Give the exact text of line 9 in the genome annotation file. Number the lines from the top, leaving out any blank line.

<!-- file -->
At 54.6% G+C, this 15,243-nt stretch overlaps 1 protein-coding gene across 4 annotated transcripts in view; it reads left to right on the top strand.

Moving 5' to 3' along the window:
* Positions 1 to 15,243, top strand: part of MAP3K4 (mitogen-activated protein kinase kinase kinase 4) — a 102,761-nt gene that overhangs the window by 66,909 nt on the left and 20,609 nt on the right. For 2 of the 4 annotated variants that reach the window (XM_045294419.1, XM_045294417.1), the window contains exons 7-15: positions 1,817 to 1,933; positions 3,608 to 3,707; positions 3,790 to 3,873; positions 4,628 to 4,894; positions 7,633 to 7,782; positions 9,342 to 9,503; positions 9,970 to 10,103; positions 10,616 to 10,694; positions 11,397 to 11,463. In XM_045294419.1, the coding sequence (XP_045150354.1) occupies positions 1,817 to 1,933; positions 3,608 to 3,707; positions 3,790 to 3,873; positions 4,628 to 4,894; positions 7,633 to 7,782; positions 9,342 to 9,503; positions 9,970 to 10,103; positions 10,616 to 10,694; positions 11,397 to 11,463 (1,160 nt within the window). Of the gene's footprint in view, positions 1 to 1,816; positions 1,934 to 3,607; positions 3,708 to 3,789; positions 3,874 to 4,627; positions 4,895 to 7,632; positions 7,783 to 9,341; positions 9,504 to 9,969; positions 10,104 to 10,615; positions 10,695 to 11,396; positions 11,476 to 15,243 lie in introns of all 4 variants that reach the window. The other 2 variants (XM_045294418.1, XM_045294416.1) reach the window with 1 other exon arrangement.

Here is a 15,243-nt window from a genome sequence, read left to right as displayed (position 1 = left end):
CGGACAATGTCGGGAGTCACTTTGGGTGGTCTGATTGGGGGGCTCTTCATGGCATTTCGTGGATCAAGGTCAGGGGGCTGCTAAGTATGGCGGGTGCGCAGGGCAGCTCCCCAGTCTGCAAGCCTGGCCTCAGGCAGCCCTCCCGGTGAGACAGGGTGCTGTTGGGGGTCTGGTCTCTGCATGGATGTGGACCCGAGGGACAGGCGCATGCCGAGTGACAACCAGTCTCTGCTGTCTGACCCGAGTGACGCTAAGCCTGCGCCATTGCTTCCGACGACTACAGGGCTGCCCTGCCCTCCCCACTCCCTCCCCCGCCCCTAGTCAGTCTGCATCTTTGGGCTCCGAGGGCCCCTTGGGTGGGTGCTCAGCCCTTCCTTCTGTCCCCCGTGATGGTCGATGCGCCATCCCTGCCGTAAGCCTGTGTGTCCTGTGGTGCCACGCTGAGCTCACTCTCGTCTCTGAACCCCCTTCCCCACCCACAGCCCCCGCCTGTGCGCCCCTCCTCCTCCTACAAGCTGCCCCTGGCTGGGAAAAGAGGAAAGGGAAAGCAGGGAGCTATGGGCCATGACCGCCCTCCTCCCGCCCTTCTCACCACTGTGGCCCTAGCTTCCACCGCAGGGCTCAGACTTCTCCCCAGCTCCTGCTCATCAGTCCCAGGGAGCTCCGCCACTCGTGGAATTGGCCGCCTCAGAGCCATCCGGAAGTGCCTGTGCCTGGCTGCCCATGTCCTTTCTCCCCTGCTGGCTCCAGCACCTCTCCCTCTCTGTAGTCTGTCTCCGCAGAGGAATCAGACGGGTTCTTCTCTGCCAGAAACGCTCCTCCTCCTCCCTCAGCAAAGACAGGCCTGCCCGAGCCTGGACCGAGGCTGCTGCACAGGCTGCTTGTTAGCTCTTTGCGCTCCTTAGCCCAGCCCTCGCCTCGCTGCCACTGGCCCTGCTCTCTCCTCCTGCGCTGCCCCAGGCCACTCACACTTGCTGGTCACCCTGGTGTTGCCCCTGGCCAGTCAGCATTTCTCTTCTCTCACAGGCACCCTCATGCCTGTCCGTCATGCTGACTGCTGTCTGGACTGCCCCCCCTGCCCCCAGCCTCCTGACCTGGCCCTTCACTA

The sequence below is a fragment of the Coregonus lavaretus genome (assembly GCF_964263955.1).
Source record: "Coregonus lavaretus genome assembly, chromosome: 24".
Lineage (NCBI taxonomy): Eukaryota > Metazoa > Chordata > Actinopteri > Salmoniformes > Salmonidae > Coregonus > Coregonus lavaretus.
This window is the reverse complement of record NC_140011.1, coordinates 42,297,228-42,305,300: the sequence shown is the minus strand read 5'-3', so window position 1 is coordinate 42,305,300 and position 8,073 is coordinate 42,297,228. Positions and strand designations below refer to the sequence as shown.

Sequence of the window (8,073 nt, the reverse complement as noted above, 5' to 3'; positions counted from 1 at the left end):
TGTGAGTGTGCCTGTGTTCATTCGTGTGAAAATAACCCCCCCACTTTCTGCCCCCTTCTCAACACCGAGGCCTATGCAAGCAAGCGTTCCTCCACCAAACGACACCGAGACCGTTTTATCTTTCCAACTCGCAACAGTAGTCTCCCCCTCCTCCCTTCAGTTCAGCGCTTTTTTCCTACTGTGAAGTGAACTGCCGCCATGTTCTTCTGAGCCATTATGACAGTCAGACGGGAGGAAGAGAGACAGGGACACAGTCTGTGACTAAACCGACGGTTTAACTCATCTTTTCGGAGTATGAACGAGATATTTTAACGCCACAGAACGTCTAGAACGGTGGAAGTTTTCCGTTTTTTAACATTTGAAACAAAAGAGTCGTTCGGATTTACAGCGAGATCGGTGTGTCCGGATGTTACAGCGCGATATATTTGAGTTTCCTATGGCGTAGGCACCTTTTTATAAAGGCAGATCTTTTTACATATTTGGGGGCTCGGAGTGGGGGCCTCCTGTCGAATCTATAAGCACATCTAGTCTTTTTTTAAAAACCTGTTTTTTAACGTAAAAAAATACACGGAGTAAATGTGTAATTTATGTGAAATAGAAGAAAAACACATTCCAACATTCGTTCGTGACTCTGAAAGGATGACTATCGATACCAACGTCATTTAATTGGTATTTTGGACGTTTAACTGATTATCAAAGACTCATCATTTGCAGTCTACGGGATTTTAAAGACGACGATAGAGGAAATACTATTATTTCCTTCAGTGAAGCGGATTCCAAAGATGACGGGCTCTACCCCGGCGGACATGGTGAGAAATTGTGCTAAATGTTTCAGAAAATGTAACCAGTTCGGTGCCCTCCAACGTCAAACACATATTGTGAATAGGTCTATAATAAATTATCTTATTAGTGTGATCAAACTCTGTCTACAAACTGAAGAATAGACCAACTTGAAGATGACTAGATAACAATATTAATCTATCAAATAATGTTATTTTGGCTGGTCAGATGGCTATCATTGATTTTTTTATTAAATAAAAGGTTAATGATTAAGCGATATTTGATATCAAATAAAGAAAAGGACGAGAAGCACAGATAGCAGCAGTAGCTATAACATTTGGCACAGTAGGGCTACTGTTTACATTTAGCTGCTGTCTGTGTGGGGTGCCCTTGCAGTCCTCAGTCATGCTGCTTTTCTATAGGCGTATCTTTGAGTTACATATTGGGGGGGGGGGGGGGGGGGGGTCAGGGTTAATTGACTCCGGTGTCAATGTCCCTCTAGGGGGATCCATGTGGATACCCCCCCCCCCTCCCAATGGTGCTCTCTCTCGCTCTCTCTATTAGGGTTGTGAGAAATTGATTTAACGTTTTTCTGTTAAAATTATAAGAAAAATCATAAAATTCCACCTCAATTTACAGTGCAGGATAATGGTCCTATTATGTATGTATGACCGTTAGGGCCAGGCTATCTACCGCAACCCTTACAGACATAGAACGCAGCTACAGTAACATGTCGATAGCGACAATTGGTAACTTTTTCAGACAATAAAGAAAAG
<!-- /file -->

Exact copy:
This window is the reverse complement of record NC_140011.1, coordinates 42,297,228-42,305,300: the sequence shown is the minus strand read 5'-3', so window position 1 is coordinate 42,305,300 and position 8,073 is coordinate 42,297,228. Positions and strand designations below refer to the sequence as shown.